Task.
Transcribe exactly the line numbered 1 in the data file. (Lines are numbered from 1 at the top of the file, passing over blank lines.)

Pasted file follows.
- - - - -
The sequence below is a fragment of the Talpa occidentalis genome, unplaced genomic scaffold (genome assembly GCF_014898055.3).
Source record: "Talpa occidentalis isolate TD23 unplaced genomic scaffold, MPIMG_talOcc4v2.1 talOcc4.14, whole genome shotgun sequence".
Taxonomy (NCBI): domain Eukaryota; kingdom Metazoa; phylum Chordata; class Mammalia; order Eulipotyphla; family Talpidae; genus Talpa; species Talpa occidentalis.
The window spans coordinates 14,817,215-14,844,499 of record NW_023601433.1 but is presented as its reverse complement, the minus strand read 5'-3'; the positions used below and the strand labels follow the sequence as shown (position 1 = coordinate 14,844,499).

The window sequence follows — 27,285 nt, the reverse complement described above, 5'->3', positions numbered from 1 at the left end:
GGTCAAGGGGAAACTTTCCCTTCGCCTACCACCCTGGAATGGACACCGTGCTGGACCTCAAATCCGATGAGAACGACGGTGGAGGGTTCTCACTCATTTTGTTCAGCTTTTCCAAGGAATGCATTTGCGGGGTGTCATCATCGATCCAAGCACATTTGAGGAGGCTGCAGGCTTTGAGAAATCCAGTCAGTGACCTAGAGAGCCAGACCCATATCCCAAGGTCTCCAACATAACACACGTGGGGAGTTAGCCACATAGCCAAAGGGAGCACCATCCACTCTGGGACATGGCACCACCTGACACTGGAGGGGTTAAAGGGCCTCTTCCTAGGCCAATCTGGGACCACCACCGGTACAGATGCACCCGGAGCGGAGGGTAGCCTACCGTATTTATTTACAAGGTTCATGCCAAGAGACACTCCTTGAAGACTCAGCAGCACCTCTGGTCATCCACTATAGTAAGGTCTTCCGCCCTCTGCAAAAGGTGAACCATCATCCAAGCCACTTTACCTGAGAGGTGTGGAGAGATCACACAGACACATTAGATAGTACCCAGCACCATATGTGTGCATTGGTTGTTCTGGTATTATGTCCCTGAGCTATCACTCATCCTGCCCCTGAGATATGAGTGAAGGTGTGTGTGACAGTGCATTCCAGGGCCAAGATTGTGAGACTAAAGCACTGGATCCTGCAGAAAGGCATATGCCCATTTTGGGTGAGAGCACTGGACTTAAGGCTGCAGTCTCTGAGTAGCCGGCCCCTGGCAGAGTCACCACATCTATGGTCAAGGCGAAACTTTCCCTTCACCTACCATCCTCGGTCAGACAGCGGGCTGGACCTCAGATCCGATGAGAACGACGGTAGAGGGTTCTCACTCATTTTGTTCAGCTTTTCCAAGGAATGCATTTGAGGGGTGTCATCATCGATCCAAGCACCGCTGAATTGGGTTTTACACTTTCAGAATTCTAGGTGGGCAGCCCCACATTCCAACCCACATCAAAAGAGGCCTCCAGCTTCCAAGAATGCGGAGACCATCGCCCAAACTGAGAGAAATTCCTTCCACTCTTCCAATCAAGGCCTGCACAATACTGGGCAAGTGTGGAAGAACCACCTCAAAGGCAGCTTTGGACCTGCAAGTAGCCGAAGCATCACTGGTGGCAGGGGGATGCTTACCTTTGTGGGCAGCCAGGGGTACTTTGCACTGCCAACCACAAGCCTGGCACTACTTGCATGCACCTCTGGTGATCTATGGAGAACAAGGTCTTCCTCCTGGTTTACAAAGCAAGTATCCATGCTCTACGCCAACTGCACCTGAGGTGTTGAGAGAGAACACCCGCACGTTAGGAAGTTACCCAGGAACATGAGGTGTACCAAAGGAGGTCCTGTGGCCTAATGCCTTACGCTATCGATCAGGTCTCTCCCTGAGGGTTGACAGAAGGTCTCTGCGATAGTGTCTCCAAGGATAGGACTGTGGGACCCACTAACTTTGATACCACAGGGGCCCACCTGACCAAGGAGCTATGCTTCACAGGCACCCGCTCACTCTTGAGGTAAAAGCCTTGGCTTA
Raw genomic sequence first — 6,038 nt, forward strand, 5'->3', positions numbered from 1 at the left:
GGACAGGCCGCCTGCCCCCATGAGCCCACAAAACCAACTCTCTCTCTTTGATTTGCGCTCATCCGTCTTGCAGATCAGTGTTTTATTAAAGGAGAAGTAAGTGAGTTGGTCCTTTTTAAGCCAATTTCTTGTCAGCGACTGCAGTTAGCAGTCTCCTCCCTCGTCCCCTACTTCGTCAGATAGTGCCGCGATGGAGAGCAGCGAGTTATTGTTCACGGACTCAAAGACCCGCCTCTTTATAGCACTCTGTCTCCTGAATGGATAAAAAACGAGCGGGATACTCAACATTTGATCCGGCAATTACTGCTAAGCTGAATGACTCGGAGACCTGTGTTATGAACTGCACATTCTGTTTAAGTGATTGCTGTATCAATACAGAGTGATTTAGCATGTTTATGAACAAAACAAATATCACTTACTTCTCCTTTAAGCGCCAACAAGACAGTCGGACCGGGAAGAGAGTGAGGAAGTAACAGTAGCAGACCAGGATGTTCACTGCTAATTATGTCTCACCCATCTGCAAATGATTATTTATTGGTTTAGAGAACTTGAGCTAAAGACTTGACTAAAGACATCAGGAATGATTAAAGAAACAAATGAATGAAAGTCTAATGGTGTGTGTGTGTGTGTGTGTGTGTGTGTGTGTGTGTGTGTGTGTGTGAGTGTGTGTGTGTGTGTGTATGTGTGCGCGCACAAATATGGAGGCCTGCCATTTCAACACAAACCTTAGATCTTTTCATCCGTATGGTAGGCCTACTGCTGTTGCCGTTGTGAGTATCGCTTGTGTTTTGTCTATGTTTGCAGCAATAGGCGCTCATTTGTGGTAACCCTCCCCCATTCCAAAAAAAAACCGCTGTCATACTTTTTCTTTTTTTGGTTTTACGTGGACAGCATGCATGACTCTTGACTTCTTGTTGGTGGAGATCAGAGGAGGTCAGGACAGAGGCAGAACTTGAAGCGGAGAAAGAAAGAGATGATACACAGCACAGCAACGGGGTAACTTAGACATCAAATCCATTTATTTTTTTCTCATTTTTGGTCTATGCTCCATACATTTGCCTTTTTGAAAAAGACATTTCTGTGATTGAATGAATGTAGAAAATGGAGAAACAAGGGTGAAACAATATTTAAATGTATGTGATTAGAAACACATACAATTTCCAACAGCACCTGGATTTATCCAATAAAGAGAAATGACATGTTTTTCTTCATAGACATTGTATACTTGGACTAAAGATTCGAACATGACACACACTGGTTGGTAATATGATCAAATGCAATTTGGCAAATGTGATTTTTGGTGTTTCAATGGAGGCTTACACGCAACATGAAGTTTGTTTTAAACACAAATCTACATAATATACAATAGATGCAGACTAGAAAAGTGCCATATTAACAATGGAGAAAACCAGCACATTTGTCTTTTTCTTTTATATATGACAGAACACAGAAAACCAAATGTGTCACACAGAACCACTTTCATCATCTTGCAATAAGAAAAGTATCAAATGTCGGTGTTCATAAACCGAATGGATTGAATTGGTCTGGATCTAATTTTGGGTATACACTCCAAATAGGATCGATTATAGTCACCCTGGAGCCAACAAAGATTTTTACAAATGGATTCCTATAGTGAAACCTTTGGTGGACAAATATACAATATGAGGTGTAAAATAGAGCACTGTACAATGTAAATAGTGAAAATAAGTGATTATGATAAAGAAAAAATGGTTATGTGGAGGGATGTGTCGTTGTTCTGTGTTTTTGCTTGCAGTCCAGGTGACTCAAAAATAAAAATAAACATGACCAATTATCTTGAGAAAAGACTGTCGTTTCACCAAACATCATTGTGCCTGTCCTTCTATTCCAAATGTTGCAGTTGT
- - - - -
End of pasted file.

The sequence below is a fragment of the Talpa occidentalis genome, unplaced genomic scaffold (genome assembly GCF_014898055.3).